Despite some confusion over its name, there was no mistaking that the weekend snowstorm dropped record-breaking amounts of snow on Trumbull.
The blizzard, called Winter Storm Nemo or Charlotte by various weather and news services, dumped 34 inches of snow on Trumbull from Friday morning into Saturday. The snow caused schools to close for three days and closed some streets for the entire weekend.
In preparation for the storm, First Selectman Timothy Herbst banned on-street parking beginning Friday and ending Saturday afternoon. But the snowfall was 50% more than “worst case” scenarios, forcing the extension of the ban into Tuesday.
Public Works Director John Marsilio said the depth of the snow, up to 50 inches in some drifts, forced the town to double up on plows.
“The snow was so deep we had to pair the trucks and drivers,” Marsilio said. “The trucks would plow together and when one got stuck the other would pull it out.”
That system worked to a point, but some places in town were so buried that heavy construction payloaders had to come in and haul both trucks out of snowbanks, Marsilio said.
With cleanup lasting for nearly six days, Public Works employees grabbed food and sleep when and where they could. The town garage resembled a shelter, with workers sleeping on cots and couches. Others hitched rides on plows, getting dropped off as near their homes as possible before trekking the remaining distance.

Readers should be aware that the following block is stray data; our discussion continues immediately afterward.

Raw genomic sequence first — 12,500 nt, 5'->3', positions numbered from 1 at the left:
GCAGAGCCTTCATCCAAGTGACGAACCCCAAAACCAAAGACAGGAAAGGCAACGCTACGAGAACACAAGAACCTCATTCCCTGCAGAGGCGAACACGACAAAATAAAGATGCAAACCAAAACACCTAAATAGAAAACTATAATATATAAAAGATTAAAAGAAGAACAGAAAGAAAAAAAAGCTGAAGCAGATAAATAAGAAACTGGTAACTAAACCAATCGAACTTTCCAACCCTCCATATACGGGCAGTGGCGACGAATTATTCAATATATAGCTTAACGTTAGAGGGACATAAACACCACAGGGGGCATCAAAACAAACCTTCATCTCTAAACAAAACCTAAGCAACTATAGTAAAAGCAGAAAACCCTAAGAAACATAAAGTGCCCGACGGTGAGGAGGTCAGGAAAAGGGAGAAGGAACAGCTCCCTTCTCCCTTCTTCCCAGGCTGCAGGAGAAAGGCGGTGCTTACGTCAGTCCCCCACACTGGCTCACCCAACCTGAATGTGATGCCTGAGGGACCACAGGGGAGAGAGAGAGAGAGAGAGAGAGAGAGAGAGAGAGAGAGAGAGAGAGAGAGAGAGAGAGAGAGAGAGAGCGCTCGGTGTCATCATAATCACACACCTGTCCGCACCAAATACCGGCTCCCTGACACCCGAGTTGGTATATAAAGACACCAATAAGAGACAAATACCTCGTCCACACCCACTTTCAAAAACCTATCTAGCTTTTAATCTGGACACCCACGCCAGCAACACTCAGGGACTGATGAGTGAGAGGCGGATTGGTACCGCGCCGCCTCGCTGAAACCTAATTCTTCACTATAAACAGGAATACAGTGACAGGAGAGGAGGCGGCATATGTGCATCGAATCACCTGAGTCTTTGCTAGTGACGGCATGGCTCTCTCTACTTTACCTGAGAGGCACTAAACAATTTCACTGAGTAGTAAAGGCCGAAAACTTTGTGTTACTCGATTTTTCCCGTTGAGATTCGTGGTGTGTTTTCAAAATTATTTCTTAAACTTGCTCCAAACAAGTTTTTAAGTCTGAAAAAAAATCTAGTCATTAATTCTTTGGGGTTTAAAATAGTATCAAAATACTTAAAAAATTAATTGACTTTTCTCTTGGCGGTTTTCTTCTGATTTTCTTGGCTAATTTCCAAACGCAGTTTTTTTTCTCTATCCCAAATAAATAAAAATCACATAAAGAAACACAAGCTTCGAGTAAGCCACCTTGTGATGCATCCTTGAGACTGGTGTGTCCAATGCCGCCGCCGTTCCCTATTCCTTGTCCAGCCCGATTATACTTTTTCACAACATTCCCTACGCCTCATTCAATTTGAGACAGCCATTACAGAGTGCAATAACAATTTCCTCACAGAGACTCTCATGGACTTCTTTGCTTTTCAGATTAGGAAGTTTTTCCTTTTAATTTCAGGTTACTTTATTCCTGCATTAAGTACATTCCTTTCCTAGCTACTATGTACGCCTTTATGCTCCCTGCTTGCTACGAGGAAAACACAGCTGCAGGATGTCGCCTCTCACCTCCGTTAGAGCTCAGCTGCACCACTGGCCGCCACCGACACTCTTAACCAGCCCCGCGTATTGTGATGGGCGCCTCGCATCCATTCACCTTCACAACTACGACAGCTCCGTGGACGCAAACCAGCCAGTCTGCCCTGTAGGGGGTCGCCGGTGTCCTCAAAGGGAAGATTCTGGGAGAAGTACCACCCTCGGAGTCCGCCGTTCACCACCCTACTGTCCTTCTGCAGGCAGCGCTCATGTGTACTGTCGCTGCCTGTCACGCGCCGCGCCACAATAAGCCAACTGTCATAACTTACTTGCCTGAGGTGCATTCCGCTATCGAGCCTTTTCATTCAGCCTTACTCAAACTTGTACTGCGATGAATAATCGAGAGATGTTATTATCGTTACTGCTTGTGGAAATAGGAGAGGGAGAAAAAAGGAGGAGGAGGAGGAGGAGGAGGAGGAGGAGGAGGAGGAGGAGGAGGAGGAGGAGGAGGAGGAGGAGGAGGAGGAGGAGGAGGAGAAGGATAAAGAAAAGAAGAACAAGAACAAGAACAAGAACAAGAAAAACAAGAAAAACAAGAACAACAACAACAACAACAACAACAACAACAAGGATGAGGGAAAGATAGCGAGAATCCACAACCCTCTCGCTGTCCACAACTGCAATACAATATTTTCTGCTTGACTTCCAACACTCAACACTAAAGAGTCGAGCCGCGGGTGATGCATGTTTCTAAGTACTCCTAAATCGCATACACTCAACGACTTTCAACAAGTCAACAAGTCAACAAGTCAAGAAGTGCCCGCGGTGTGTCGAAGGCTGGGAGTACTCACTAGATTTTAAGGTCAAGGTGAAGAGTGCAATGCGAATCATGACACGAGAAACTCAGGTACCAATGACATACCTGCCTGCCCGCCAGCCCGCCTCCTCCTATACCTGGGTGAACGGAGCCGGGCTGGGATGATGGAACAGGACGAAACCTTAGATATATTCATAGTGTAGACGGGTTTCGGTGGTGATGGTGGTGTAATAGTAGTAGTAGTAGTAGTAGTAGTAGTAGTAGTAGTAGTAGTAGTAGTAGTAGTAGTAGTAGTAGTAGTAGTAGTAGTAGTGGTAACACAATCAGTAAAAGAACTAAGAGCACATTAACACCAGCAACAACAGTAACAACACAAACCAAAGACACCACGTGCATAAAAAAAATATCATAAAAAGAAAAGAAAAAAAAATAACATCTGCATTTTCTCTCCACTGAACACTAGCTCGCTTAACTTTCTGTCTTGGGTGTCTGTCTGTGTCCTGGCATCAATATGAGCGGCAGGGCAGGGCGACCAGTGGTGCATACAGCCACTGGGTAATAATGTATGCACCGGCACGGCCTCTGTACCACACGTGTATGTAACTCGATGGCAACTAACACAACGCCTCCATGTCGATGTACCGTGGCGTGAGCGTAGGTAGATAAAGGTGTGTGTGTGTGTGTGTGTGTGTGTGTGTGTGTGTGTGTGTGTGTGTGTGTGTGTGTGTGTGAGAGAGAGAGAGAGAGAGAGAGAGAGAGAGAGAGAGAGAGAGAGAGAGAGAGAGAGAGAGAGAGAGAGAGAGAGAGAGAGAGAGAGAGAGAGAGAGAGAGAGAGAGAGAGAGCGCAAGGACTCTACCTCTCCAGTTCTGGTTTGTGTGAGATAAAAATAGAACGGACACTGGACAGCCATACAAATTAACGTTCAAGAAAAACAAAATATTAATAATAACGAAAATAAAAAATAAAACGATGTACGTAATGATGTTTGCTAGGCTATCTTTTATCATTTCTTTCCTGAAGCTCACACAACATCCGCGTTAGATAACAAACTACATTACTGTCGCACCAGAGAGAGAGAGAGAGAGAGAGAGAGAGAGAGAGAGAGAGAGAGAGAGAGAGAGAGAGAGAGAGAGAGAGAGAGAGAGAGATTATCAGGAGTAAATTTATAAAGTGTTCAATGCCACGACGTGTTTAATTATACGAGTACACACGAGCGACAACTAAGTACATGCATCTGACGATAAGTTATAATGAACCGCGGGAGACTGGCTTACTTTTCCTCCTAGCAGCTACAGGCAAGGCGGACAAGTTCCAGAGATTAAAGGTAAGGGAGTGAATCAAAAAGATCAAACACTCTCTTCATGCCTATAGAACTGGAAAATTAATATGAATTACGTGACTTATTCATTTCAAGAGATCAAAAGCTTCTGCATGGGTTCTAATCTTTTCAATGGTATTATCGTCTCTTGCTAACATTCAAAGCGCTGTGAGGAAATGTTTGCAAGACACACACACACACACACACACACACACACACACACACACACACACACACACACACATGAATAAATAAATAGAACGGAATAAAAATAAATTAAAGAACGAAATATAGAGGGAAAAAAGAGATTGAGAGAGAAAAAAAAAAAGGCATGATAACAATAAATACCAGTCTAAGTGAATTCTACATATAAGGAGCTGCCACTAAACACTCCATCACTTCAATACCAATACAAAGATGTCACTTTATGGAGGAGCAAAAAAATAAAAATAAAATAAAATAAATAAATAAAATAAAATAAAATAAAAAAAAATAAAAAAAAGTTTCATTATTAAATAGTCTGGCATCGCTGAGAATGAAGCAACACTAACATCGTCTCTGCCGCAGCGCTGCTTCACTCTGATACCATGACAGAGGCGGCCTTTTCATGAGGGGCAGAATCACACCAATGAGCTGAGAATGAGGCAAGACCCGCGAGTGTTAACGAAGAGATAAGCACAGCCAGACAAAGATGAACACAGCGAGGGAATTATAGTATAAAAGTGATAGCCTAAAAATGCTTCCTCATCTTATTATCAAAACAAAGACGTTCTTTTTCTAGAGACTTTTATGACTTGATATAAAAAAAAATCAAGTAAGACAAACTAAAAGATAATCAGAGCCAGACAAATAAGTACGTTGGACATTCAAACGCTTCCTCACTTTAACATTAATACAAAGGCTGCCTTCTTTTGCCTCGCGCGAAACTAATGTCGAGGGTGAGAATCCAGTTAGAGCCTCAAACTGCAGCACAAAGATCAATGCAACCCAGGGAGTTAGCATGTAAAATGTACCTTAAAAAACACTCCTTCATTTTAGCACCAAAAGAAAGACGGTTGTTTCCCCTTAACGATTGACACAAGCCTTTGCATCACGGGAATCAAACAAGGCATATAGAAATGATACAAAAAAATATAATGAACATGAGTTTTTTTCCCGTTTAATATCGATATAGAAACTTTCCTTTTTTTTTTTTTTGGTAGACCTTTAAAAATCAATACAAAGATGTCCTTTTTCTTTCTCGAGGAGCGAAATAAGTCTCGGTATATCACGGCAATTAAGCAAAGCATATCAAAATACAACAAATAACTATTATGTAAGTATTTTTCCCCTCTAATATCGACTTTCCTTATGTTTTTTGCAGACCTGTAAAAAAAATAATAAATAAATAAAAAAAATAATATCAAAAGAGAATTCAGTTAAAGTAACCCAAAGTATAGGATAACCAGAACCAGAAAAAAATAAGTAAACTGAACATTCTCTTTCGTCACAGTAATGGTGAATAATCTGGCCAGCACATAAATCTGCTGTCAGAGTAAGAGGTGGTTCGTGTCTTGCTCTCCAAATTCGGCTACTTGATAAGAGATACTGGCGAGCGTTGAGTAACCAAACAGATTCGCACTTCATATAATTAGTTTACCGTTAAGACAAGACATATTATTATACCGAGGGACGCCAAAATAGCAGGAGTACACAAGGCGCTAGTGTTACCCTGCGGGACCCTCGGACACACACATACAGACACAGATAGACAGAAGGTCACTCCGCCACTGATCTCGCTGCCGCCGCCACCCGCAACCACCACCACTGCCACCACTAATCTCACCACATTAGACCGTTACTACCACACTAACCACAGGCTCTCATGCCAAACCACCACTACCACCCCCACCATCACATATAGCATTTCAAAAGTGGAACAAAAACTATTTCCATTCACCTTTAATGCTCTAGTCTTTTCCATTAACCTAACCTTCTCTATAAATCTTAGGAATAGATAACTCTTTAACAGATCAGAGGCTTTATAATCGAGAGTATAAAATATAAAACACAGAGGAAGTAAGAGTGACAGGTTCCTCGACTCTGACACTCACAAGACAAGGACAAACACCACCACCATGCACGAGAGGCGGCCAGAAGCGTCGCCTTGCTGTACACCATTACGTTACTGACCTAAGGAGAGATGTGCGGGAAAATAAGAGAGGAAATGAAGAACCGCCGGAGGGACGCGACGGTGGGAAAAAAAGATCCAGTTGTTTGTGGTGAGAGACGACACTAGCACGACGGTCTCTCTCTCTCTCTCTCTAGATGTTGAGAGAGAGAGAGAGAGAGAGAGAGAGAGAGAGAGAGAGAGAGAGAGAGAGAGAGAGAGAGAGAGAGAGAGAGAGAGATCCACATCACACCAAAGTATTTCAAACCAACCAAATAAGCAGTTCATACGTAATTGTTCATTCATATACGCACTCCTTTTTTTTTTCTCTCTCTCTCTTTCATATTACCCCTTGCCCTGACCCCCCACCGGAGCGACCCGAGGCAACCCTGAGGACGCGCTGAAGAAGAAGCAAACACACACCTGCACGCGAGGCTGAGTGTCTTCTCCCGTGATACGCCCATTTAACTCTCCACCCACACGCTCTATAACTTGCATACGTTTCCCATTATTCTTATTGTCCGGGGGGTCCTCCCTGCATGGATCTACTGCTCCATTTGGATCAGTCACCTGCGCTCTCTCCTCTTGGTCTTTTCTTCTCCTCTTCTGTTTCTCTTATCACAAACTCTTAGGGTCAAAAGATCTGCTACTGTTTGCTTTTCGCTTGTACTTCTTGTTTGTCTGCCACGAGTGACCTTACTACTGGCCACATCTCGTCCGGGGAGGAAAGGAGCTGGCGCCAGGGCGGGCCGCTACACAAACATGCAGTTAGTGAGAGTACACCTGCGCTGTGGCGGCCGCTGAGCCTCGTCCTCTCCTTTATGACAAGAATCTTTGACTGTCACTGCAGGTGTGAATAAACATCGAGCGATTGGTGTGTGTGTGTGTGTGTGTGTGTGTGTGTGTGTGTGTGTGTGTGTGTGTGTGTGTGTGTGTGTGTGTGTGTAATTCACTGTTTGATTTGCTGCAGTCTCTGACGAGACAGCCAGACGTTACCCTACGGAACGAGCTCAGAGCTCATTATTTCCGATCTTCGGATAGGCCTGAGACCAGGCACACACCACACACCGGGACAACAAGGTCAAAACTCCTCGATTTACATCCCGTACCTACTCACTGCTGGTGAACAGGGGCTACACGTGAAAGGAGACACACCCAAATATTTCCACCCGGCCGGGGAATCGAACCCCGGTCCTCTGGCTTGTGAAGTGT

In addition to the labor cost in clearing the snow, Marsilio said, the town went through 5,000 tons of sand and another 2,000 tons of salt. The snow, initially light and fluffy, did not require much road treatment. Later, though, heavy fog and warm temperatures Saturday and Sunday compacted the snow. As water streamed off snowbanks and froze overnight, crews poured salt on the roads to melt the ice.
Unlike in other towns that suffered equipment failures, Trumbull’s vehicles came through the storm relatively unscathed. Marsilio said broken plow blades and some ruptured hoses were the extent of damage to the plowing fleet.
“Two years ago, the town invested in new plow trucks to replace some of the older vehicles,” he said. “As a result, we didn’t have the catastrophic engine and transmission failures that some other towns had.”
The new equipment also resulted in better cleanup than the last comparable storm, the Blizzard of ’78. Marsilio was running a private contracting company at the time and said his construction equipment helped clear snow from the storm 35 years ago.
“The conditions were remarkably similar, in terms of snowfall and 40-degree temperatures the following day,” he said. “But the better equipment and better planning that towns adopted after that storm meant that we were more prepared for this storm.”
Equipment and planning aside, Marsilio said, the town owed a debt of gratitude to the workers who toiled for days under the most demanding conditions he could remember and got Trumbull roads and schools opened as quickly as possible.
“The town bought the trucks and I wrote the plan, but it was the guys in the trucks who really got it done,” he said. “I am incredibly proud of what they accomplished. We did as well as anyone, and better than most.”